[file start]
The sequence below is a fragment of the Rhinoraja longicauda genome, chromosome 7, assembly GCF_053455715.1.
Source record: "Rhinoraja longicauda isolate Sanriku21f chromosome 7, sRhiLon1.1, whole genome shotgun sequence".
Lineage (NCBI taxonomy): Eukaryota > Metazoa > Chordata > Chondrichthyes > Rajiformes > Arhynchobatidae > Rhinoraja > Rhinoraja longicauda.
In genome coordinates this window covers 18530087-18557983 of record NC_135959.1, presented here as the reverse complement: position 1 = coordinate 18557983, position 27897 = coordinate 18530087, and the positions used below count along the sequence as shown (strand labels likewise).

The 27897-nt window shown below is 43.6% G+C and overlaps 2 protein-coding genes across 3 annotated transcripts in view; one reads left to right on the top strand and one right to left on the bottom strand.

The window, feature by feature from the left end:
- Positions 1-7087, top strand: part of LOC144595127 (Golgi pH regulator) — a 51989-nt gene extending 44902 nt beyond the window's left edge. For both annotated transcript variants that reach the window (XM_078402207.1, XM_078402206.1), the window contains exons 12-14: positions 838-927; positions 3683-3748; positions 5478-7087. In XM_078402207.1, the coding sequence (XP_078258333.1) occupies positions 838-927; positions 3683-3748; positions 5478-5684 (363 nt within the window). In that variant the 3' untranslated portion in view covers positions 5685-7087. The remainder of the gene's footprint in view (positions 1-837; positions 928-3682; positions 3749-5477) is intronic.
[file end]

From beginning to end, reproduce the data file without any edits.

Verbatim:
The sequence below is a fragment of the Rhinoraja longicauda genome, chromosome 7, assembly GCF_053455715.1.
Source record: "Rhinoraja longicauda isolate Sanriku21f chromosome 7, sRhiLon1.1, whole genome shotgun sequence".
Lineage (NCBI taxonomy): Eukaryota > Metazoa > Chordata > Chondrichthyes > Rajiformes > Arhynchobatidae > Rhinoraja > Rhinoraja longicauda.
In genome coordinates this window covers 18530087-18557983 of record NC_135959.1, presented here as the reverse complement: position 1 = coordinate 18557983, position 27897 = coordinate 18530087, and the positions used below count along the sequence as shown (strand labels likewise).

The 27897-nt window shown below is 43.6% G+C and overlaps 2 protein-coding genes across 3 annotated transcripts in view; one reads left to right on the top strand and one right to left on the bottom strand.

The window, feature by feature from the left end:
- Positions 1-7087, top strand: part of LOC144595127 (Golgi pH regulator) — a 51989-nt gene extending 44902 nt beyond the window's left edge. For both annotated transcript variants that reach the window (XM_078402207.1, XM_078402206.1), the window contains exons 12-14: positions 838-927; positions 3683-3748; positions 5478-7087. In XM_078402207.1, the coding sequence (XP_078258333.1) occupies positions 838-927; positions 3683-3748; positions 5478-5684 (363 nt within the window). In that variant the 3' untranslated portion in view covers positions 5685-7087. The remainder of the gene's footprint in view (positions 1-837; positions 928-3682; positions 3749-5477) is intronic.